Whether fronting his
own Gods and Monsters band, scoring films or collaborating with other musical
giants, the guitarist remains a Renaissance Man, period.
BY A.D. AMOROSI
Guitarist and composer Gary Lucas is a monster. And a god,
too, in accordance with his one-time position as Captain Beefheart’s lieutenant
and Lucas’ long held wily post-punk ensemble Gods and Monsters. Though that band
has at one time included vocalist-turned-saint Jeff Buckley and (now) Television
drummer Billy Ficca, Modern Lovers bassist Ernie Brooks, and Talking Heads
keyboardist Jerry Harrison (who also produced the band’s long lean grandly
anthem-filled The Ordeal of Civility, issued last month by Knitting
Factory), it is Lucas who wildly diverts the Delta country blues and Fripp-ian
red howls into something avant-guarded yet boldly melodic.
Yes, Lucas likes a nice song and a gently swinging rhythm
(check out the melodies he co-wrote for Buckley like “Grace” and “Mojo Pin”) as
much as he likes bombastic askew noise. Lucas also loves the song of the pogrom
and the concentration camp, what from the heartbroken “Jedwabne.” Lucas likes
to compose for silent films, likes to keep up with all that is Bohemian – and,
most of all, talk. Oddly enough, we did all this talking on May Day….
BLURT: When I think
of you and all that you’ve accomplished sonically and historically the first
thing that comes to mind is that you are still somehow under-appreciated and
undervalued. I’m not talking about the
mainstream or even necessarily the critical elite. Do you think that comes down
to the adventurous choice of music you’ve chosen to make? Or are you the shy
and retiring type?
GARY LUCAS: Not at all. I tour all over the world both solo
and accompanying films, sometimes with other musicians and singers depending on
the project – I love to perform live! It’s my joy and favorite thing in life
probably. My main stress is when my live gig schedule slows down. And I am more
than eager to get this particular manifestation of my music out in front of
people and in their ears, but I have been hampered over the years with
promoting the band by the pitfalls of
“the business”; i.e., unreliable booking agents, unadventurous
programmers, labels without resources to properly promote and publicize my
work, etc. But basically lack of money – it’s damn expensive to run a working
band, especially with players of this caliber who all have families and expect
and deserve to get paid decently.
with a faltering economy that doesn’t much support adventurous musicians unless
they can be guaranteed to put a certain number of “asses in seats” – not
my description of my audience, by the way – and it’s tough sledding out there,
not just for me but for ensembles in general doing non-mainstream music. It’s
certainly not for lack of me trying to get out there with the band. I go
through this every time I release a new album no matter what it is. I know I
may confuse people with the dazzling diversity of my music but I totally
believe in everything that I create, and feel that it is definitely “user
friendly” – not really forbidding and “too avant-garde” (with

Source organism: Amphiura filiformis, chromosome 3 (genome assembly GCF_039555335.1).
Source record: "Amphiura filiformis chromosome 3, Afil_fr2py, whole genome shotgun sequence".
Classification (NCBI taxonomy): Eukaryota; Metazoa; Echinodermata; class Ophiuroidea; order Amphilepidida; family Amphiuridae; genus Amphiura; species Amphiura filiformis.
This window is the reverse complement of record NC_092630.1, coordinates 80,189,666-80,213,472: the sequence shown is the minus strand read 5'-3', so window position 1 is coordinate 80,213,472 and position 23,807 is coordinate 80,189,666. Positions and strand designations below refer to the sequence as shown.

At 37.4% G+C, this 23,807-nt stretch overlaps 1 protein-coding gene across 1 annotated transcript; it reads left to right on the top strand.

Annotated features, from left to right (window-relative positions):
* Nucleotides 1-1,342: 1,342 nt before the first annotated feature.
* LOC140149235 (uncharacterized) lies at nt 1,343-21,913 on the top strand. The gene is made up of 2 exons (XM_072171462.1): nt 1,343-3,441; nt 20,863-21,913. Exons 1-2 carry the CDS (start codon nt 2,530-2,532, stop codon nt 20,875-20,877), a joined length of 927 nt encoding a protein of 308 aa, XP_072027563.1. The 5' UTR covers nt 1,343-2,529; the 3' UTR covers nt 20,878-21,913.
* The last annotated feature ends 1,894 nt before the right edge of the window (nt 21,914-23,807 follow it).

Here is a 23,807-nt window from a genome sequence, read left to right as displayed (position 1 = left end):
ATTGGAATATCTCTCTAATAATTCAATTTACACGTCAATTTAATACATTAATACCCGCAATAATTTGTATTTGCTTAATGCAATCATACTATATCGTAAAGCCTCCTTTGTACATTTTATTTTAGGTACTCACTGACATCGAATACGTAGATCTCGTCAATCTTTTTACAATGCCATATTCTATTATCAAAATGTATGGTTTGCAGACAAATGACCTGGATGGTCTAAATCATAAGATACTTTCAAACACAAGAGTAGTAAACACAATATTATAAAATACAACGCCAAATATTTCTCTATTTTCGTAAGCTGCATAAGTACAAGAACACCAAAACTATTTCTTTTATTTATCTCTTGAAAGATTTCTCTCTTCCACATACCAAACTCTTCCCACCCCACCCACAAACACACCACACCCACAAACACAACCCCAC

some exceptions here and there, like my total free jazz collaborations). And I
believe that my band music would be embraced by more people if they ever got to
get to hear it, i.e., have a chance for it to escape through the net of
“the filters” that be – booking agents, promoters, media door keepers
– and the dense noise created by millions of other folks hustling their product
over the net now.
I think my
band would be a lot more popular for sure if it was more widely publicized and
Has anyone ever tried the streamline the “Gary
Lucas” ideal? Has any awful rock artist ever tried to get you to be their axe
Yes, but I have refused these offers so far. They
basically wanted me to put my own career on hold stop putting my own albums out
to work with them. Which I think is bullshit. I will leave names out here to
protect the guilty.
How did this most
recent version of Gods and Monsters come together? You started G and M with a
revolving door policy but seemingly landed Brooks and Ficca in what looks like
Ernie Brooks has been
in there since about 1994-95, shortly after he moved back to NYC from Paris. And Billy Ficca
came in when my last drummer became unavailable for one too many shows – about
2003. I really like these guys and will continue to work with them as much as
possible in the future. Ernie has really been a wonderful enthusiast and
believer in the group for the longest time. As has Jason Candler, my sax player
and all around sonic ears, he joined around ’98 but I’ve known him since the
‘80s when he was a DJ on WNYU and a very early media supporter who believed in
my work. Joe Hendel has been in the shortest time, on trombone and keyboards,
but again, here is a guy who was a fan of my group since he was in high school
and in fact sat in with us several times on stage while he was still in high school!
They are all
awesome players. I still will ask other musicians to sit in with us from time
to time but I like these guys a lot and I like this line-up! These are the
cats! We’ve been through so much together.
Were the new
guys chosen to suit what has turned out on The Ordeal of Civility to be
a brasher, less spaced-out, less jazz-rocky sound – or did playing with them
live bring out a harder blunter side to compositional éclat?
Well I still love
that spacey jazz-rock sound too, and these new guys like to play it also – the
only difference this time out is we left most of those type of tracks off the
new CD but they are available for
download on the digital version of the album!
this time out to make the cd a more concise statement concentrating on my
Did you compose
and/or record the majority of The Ordeal of Civility any differently